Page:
No, I do not know Tamil, I can’t even speak it, but I can identify with a few songs. Most of them happen to be from Illaiyaraja –A R Rahman. The ones that were converted to Hindi; where the lyrics went for a toss but the tunes, the melody lingered on for long. When I saw Roja and got hooked onto the album, I was hell bent on getting the original Tamil version. Those days Tamil cassettes were not easily available in Mumbai, or rather, the places I bought the cassettes from, did not own it. There was no planet M or Rhythm house! Luckily my family took a long trip down south, and when we landed in Chennai( then Madras) I was lucky to get the Audio cassette of Roja in Tamil. It is still treasured and I prefer listening to the Tamil version than the Hindi. Roja’s lyrics in Hindi were much better compared to what got churned out later! God forgive them!
As I was rearranging my CD collection yesterday, I came across one of my favourite albums ‘Kandukondain Kandukondain’ after Roja. (Alaiypayuthe is also close, but these two will always be on the top of my list) And I remembered being asked, ‘Yenna Solla Pogirai? Yes, what will your answer be?’, by my friends (couple of them South Indians) after we had seen Kandukondain Kandukondain in the theatre.
The original Tamil version, with English sub-titles. The movie was aesthetic and simplicity personified. Tabu and Aishwarya looked ravishing (The only time Ash was not cold!!!). Though I did not follow the southern film industry; I was well aware of Mamooty’s acting skills and loved the way Ajith portrayed his character. I’m not going to delve into the movie but speak about the songs. Yes, they were the reason that I was so eager to see the movie.
As I did not understand the lyrics, I was first hooked onto the songs by two aspects:
1. The melody, the classical base. Most of them were based on Carnatic music.
2. The picturisation.
I had caught Smayaii and Konjum Minnakale on MTV. Beautiful and heavenly, the latter one. I absolutely fell in love with Kanamoochi, I knew it was a repartee about Lord Krishna. The Carnatic base to it was fantastic. I hoped for two things desperately when I saw those songs:
1. The songs are not dubbed, thereby they are not deprived of their beauty.
2. The movie hits the Mumbai theatres, in the original version, not dubbed.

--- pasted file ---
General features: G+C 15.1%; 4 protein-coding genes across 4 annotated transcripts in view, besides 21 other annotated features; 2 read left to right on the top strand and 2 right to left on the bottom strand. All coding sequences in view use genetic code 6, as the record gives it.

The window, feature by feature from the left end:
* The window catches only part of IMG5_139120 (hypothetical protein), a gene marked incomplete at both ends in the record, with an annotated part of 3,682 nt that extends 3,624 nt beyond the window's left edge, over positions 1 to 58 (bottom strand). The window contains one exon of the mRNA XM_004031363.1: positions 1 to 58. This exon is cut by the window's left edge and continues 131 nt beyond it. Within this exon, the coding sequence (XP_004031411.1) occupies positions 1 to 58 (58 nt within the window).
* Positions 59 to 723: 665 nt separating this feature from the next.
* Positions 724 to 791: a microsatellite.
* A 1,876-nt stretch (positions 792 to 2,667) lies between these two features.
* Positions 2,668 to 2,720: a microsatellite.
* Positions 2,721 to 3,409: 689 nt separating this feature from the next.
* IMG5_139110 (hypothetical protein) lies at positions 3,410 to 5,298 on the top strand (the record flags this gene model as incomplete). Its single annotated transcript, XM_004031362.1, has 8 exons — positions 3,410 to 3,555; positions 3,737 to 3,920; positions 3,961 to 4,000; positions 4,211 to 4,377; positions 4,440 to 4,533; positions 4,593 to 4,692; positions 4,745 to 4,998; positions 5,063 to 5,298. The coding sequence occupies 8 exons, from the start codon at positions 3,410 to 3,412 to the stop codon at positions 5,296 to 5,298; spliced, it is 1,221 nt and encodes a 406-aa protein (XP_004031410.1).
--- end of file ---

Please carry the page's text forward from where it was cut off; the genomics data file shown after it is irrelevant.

Both my wishes were granted and our group hit the theatre. My south Indian friends explained to me the meaning of the songs and one of them even searched the net and sent me the English translation. You will love them trust me. Hear them and relate it; you will fall in love with them over and over again.
No girl can say no if the guy sings ‘Yenna Solla Pogirai’
Here are few lines:
Illai illai solla oru ganam pothum
Illai yendra sollai thanguvathendral
Innum innum yennukor janamam vendum
Yenna solla pogirai…?
It only takes you a moment to say No.
To bear the hurt
I will have to be born again and again
Oh! What will your answer be…?
Ondru solladi penne – illai
Nindru kolladi kanne
Do say something, my love –
Or, perhaps, it is best you stay quiet.
The whole song is love personified.
One can dream through Konjum Mynakkaley
Ivai ilamal vazhakaya?
Aru kanvugal palikkatha?
What is there to life
Without a little desire
Without some dreams?
And perhaps six at least will come true?
The ultimate favourite and the highlight of this album is Kannamuchhi Yennada.Chitra is mind-blowing in that song, and Aishwarya looks divine.
Kannamuchi yennada yen kanna – nan
Kannadi porul poleda
Why this hide and seek, Krishna?
I am as fragile as glass.
Oh, go hear the song and get the lyrics:-)
Smy Ai Ai Ai: The lyrics are not as superior as the rest but the tune is so upbeat and catchy, you just can’t stop swinging to it, Yenge Entathu Kavithai, though sad, has amazing depth in its meaning, Suttum Vizhi is a soft number and Kandukondain Kandukondain is another light-hearted song.
The melody is the USP of this album, and I assure you that you will never tire of listening to it.And when you hear songs like these, you just wish and are pretty glad that they haven’t been tampered with, by senseless dubbing. The original, well, will be original no matter how many versions you bring out. The uniqueness and beauty will always be retained in the original version. Thank god that sense prevailed on the Producers & Director of Kandukondain Kandukondain!
@Dinesh: Hey..’Minal’ likes ‘Minaley’ Lol:-)
You know what I saw that movie in Tamil on cable, did not understand any dialogue but despite that sat through the movie, the lead actors were really good.
Yup and will try to listen to the song you suggested:-)
Whoa..u’ve listed out my faves here. Thanky thanky very much.
I am a tam bram (as the tamil brahmin dudes call themselves..lol)and can fully understand these. I think ‘the originals’ always are the best. Any sort of change dont do justice. Be it Tamil songs to Hindi or Munnabhai to vasoolraja.
Being a southie born and bought up in North India is a great advantage, I get to see and understand the best of both worlds. :-).
I agree with Minal on Vaseegara aka zara-zara part. Hey..’Minal’ likes ‘Minaley’, very pun-ny..lol.
And for suggestions – Please do listen to ‘Tenmadurai vaigai nadi..’ Illayraja music..movie – Dharmatin Talaivan’, an oldie.
Vaseegara sounds hundred times better than Jara Jara in Hindi.
One of my eternal favourites is Pudhu Vellai Mazhai i.e Yeh Haseen Vadiyana. Divine:-)
Another favourite album is Thiruda Thiruda, and the song Thee Thee…
didn’t know that u were hooked to Tam music. My personal favourites are
Enge Enadhu Kavithai (great variation in the rendition) and Enna Solla Pogiray.
The movie (Kandukondain Kandukondain) didn’t find a favour with the audience….but the songs were outstanding.
Alaipayuthey has more peppy numbers. Some of my Northie friends listened to Vaseegara (RHTDM in Hindi) and were hooked to it instantly.